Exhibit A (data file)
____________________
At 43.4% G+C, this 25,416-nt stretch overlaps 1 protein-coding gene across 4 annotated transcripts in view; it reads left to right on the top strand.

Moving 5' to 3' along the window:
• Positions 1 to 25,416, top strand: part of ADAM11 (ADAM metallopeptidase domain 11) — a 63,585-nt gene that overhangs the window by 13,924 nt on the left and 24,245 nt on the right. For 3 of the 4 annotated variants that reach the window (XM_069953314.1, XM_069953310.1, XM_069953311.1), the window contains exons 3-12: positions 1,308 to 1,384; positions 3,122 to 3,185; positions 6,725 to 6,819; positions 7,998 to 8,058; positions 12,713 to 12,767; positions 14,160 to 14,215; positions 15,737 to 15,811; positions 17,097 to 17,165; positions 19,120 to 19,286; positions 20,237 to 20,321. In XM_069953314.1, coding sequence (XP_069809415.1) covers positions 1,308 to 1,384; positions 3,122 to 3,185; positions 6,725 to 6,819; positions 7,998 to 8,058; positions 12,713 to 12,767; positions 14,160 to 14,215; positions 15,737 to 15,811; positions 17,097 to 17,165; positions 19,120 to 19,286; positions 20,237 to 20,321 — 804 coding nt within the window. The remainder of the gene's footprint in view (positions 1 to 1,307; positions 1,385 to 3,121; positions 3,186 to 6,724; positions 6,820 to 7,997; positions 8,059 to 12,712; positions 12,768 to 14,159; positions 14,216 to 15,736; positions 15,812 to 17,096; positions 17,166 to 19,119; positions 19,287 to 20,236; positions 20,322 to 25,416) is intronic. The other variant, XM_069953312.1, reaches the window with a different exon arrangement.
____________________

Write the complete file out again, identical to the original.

At 43.4% G+C, this 25,416-nt stretch overlaps 1 protein-coding gene across 4 annotated transcripts in view; it reads left to right on the top strand.

Moving 5' to 3' along the window:
• Positions 1 to 25,416, top strand: part of ADAM11 (ADAM metallopeptidase domain 11) — a 63,585-nt gene that overhangs the window by 13,924 nt on the left and 24,245 nt on the right. For 3 of the 4 annotated variants that reach the window (XM_069953314.1, XM_069953310.1, XM_069953311.1), the window contains exons 3-12: positions 1,308 to 1,384; positions 3,122 to 3,185; positions 6,725 to 6,819; positions 7,998 to 8,058; positions 12,713 to 12,767; positions 14,160 to 14,215; positions 15,737 to 15,811; positions 17,097 to 17,165; positions 19,120 to 19,286; positions 20,237 to 20,321. In XM_069953314.1, coding sequence (XP_069809415.1) covers positions 1,308 to 1,384; positions 3,122 to 3,185; positions 6,725 to 6,819; positions 7,998 to 8,058; positions 12,713 to 12,767; positions 14,160 to 14,215; positions 15,737 to 15,811; positions 17,097 to 17,165; positions 19,120 to 19,286; positions 20,237 to 20,321 — 804 coding nt within the window. The remainder of the gene's footprint in view (positions 1 to 1,307; positions 1,385 to 3,121; positions 3,186 to 6,724; positions 6,820 to 7,997; positions 8,059 to 12,712; positions 12,768 to 14,159; positions 14,216 to 15,736; positions 15,812 to 17,096; positions 17,166 to 19,119; positions 19,287 to 20,236; positions 20,322 to 25,416) is intronic. The other variant, XM_069953312.1, reaches the window with a different exon arrangement.